A construction Team working in Herxheim, Germany, unearthed something completely stunning. Underneath the ground where they had intended to build was a huge pit brimming with dead bodies—more than 1,000 in all.
How would you carve up a cow? First you cut the meat off the bones. You begin by severing the muscles from the joints with a sharp knife. The fibrous meat can then easily be scraped off, from top to Below.
After you have removed the flesh there’s still a lot of goodness left. Deep in the long bones and vertebrae lies the marrow.
To get at this delicacy you smash the bone and scrape out the marrow or simply boil it out in water. What’s left is a heap of naked bones with traces of scratching and scraping as well as the small debris of bone that contained marrow.
Archaeologists discovered just such a pile — a huge one — when they were uncovering a Stone Age settlement in the small town of Herxheim in south-western Germany.
The only difference is that the bones are not from cattle. Researchers found the carefully scraped remains of some 500 people, and they have not even excavated half the site.
“We expect the number of dead to be twice as high,” Stated Andrea Zeeb-Lanz, project leader of the Cultural Heritage Agency of the state of Rhineland-Palatinate.
That’s a lot of bodies for a tiny Stone Age village. There were 10 buildings at most here in the last period of the Linear Pottery culture of the European Neolithic Age around 5,000 to 4,950 years BC.
The bodies weren’t native to this area, researchers have Found. They originated from all over Europe — from the area of what is now Paris, from the Moselle River 100 kilometers toward the northwest and even from the Elbe River valley some 400 kilometers away.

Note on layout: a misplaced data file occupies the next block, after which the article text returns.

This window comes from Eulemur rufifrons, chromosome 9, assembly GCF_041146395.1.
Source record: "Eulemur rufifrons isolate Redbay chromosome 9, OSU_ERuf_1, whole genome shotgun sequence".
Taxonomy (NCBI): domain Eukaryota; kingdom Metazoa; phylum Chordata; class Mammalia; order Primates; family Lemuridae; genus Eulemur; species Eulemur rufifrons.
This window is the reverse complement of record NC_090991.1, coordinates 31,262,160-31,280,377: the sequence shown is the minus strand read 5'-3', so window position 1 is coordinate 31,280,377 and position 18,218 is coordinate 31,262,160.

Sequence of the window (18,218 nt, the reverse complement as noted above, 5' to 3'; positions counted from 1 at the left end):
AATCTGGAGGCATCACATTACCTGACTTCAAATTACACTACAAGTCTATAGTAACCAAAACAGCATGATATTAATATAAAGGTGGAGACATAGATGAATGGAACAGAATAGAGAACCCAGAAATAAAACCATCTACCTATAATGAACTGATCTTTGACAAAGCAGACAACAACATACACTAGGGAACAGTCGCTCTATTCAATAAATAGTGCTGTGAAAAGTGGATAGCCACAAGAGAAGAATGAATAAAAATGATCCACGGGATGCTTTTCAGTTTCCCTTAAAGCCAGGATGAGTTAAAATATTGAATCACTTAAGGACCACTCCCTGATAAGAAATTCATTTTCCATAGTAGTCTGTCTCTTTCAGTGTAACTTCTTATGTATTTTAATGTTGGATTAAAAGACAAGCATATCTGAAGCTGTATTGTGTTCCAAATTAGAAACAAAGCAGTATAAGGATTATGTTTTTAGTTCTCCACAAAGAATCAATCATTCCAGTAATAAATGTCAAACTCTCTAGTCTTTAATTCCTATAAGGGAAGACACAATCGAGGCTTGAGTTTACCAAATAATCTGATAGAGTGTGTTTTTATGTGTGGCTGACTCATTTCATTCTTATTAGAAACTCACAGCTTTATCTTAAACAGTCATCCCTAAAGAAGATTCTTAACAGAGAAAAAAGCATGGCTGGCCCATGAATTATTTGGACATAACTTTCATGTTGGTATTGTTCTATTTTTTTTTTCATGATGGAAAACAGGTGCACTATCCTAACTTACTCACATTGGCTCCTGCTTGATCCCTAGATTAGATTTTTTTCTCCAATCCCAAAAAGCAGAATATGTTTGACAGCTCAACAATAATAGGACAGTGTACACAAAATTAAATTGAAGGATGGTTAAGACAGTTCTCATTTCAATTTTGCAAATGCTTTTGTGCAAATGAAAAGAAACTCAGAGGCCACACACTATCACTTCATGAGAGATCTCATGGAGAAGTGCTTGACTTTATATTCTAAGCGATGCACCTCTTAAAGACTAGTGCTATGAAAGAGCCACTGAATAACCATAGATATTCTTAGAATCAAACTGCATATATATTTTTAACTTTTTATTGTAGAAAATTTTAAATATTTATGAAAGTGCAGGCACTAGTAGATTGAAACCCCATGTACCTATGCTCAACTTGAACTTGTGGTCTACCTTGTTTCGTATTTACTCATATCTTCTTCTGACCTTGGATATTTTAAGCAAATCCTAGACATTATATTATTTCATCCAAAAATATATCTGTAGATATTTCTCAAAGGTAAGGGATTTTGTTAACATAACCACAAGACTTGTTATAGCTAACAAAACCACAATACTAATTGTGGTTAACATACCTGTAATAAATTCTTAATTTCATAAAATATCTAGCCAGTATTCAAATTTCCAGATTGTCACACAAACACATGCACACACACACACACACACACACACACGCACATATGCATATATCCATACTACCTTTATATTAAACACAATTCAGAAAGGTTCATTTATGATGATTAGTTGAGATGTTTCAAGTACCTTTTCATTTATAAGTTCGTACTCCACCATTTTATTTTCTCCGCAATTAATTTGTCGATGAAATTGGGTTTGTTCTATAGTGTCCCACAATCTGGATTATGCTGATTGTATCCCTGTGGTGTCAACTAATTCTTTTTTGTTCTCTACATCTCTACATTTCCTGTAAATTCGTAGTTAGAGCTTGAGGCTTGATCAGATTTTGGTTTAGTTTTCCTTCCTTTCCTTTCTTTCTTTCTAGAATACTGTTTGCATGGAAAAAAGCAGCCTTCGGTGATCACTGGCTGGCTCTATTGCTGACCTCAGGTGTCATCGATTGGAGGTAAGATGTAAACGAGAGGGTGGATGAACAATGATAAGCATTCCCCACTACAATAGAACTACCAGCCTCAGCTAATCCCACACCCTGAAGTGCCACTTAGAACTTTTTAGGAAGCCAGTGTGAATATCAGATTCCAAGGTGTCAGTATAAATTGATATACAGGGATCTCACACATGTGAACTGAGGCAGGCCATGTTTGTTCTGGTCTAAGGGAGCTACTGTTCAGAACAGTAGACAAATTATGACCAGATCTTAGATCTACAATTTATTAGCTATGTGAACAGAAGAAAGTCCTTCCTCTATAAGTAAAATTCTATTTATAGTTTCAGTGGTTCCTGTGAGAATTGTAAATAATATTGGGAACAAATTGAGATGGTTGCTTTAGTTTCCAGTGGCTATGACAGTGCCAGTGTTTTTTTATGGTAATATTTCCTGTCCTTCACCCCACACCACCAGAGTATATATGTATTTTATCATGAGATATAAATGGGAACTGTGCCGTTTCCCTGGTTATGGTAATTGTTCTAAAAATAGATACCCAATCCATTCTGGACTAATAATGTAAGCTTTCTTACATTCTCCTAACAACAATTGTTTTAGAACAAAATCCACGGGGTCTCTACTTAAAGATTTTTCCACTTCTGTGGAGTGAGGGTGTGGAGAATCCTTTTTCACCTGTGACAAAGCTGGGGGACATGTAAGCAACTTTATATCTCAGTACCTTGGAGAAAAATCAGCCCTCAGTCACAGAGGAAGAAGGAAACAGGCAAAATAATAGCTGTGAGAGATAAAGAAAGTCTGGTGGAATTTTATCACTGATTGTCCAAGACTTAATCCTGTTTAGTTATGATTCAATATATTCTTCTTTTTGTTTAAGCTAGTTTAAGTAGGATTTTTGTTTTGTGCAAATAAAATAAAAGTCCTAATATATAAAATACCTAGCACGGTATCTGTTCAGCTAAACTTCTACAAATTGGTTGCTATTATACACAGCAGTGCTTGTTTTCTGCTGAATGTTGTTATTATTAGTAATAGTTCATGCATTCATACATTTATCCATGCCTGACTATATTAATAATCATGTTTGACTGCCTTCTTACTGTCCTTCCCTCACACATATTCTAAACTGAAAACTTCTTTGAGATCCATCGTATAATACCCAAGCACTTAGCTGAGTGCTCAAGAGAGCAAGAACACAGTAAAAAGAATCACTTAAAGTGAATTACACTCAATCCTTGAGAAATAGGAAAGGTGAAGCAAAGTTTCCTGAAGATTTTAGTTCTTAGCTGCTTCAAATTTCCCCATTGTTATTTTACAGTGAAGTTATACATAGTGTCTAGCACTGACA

The broken bits of pottery lying between their ribs uncover their origin. It’s the so-called Linear Pottery that gave the entire population group its name: decorated with linear patterns pressed into the moist clay while it was being made.
Butchered by Experts
The strangers brought only the finest potteries from their home regions — in many cases even more beautiful than the pottery they placed inside the graves of their own dead at home.
But the pottery was crushed to pieces and scattered over the bones, along with brand new millstones and stone blades. Everything was hacked to pieces, separated, mixed together and poured into pits.
The Archaeologist Bruno Boulestin conducted a close examination of the bone fragments. He published his findings from one pit 8 meters long in the latest edition of Antiquity magazine.
The pit contained a total of 1,906 bone fragments from at least 10 individuals. Two of them were infants or still born children, one was a fetus in the 34th to 36th week of pregnancy, there were two Kids aged six and 15 and six adults, at least one of whom was male.
All of them — Small Kids, children, adults — were butchered by expert hands while the bones were still fresh, as the breaks and cuts show.